Last week Baidu announced after two years of searching the appointment of Li Yinan as the new Chief Technology Officer for China’s leading search engine. Just when everything began to fall into place and we were getting ready for a season Googlesque innovation, rumours began to fly that William I. Chang, Baidu’s Chief Scientific Officer was planning to resign because he didn’t like his new job scope. Not sure though how much of a rumour it is when they have already named his successor.
To make CEO Robin Li’s life even more stressful, Baidu’s next big push will be into the e-commerce arena with the launch of youa.com may be thwarted by Alibaba Group’s announcement that it will invest another RMB5 billion into its own online Taobao.com to strengthen its 57% market share. Of course Alibaba claims that this had nothing to do with fending off Baidu and we of course believe them.
In its own corporate reshuffle, Alibaba has for the first time in its five year history appointed a COO. Zhang Yong, former CFO was promoted to fill the void left by Huang Ruo, the former VP and B2C business director who resigned at the end of September.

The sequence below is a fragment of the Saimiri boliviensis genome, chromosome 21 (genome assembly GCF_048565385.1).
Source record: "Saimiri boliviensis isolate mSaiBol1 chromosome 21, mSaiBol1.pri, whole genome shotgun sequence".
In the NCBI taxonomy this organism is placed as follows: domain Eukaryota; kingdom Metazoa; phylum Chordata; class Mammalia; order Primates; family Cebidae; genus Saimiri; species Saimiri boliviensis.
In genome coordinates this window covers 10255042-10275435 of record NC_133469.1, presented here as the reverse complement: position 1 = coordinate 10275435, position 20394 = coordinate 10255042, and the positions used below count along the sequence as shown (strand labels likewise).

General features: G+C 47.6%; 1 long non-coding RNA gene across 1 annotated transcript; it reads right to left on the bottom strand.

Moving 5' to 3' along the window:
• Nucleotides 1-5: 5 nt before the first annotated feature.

Also in the spirit of one-upmanship China Unicom is currently going through a beta testing phase in Liaoning Province of a new social network called u-powerbook.com. He Siyuan, the person in charge of the project says that the Facebook like SNS platform already has 200,000 subscribers and will compete with China Mobile’s existing 139 community.
China Mobile, who are obviously fresh out of home grown ideas, have decided to open an R&D facility in Silicon Valley by 2009. In the mean time, they are busy trying to make sure that China Unicom’s more device friendly W-CDMA 3G standard are given a run for their money by planning to offer services like video blogs, online gaming and instant video messages on their TD-SCDMA handsets.
Also last week IBM announced a new cultural heritage project “The Forbidden City: Beyond Space and Time” that will create a virtual tour of the famed Forbidden City in Beijing. Not only will the project create a virtual space (Just like Duke Nukem’ without all the critters) of the historical site, it will also incorporate “a window into the virtual world through which on-site visitors can learn more about their physical location.” Kaiser Kuo of Ogilvy Digital gives his impressions of the new virtual attraction here.
Nielson Online and the Operators of ChinaRank have entered into a JV called CR-Nielsen to provide internet measurement and analytics to China. We’re sure that this service will be of great use to the 250 million internet users in China but really folks, could nobody find a better name?
Finally Techblog86.com reports that the Ministry of Information & IT (MIIT) is cracking down on SMS spam. Hurrah!